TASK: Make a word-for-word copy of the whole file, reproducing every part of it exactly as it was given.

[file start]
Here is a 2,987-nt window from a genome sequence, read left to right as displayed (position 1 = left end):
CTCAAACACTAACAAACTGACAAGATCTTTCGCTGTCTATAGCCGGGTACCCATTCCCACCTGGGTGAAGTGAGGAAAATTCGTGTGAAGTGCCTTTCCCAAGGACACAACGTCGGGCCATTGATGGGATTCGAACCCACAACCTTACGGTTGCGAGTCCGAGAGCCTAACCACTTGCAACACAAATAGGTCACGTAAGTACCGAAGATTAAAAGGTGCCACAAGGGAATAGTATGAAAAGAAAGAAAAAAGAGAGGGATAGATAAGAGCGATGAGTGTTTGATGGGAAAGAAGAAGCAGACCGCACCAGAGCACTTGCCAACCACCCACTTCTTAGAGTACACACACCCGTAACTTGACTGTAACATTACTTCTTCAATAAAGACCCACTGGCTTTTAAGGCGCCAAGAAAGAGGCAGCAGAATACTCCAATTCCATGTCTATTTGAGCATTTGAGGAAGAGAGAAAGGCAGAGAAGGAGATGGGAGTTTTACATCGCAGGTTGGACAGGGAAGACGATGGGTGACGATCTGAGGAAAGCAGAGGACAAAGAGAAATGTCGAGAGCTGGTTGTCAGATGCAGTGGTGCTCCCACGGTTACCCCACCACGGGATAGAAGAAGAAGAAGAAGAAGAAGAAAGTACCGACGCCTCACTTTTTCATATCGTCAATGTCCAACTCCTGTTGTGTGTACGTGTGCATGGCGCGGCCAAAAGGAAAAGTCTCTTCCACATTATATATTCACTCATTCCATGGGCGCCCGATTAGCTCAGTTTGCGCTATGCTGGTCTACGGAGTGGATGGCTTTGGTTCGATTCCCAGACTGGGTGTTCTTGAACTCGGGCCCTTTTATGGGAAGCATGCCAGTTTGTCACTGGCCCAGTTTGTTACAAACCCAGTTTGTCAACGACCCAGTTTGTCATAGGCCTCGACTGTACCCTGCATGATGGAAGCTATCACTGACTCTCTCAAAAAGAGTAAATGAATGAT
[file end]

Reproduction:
Here is a 2,987-nt window from a genome sequence, read left to right as displayed (position 1 = left end):
CTCAAACACTAACAAACTGACAAGATCTTTCGCTGTCTATAGCCGGGTACCCATTCCCACCTGGGTGAAGTGAGGAAAATTCGTGTGAAGTGCCTTTCCCAAGGACACAACGTCGGGCCATTGATGGGATTCGAACCCACAACCTTACGGTTGCGAGTCCGAGAGCCTAACCACTTGCAACACAAATAGGTCACGTAAGTACCGAAGATTAAAAGGTGCCACAAGGGAATAGTATGAAAAGAAAGAAAAAAGAGAGGGATAGATAAGAGCGATGAGTGTTTGATGGGAAAGAAGAAGCAGACCGCACCAGAGCACTTGCCAACCACCCACTTCTTAGAGTACACACACCCGTAACTTGACTGTAACATTACTTCTTCAATAAAGACCCACTGGCTTTTAAGGCGCCAAGAAAGAGGCAGCAGAATACTCCAATTCCATGTCTATTTGAGCATTTGAGGAAGAGAGAAAGGCAGAGAAGGAGATGGGAGTTTTACATCGCAGGTTGGACAGGGAAGACGATGGGTGACGATCTGAGGAAAGCAGAGGACAAAGAGAAATGTCGAGAGCTGGTTGTCAGATGCAGTGGTGCTCCCACGGTTACCCCACCACGGGATAGAAGAAGAAGAAGAAGAAGAAGAAAGTACCGACGCCTCACTTTTTCATATCGTCAATGTCCAACTCCTGTTGTGTGTACGTGTGCATGGCGCGGCCAAAAGGAAAAGTCTCTTCCACATTATATATTCACTCATTCCATGGGCGCCCGATTAGCTCAGTTTGCGCTATGCTGGTCTACGGAGTGGATGGCTTTGGTTCGATTCCCAGACTGGGTGTTCTTGAACTCGGGCCCTTTTATGGGAAGCATGCCAGTTTGTCACTGGCCCAGTTTGTTACAAACCCAGTTTGTCAACGACCCAGTTTGTCATAGGCCTCGACTGTACCCTGCATGATGGAAGCTATCACTGACTCTCTCAAAAAGAGTAAATGAATGAT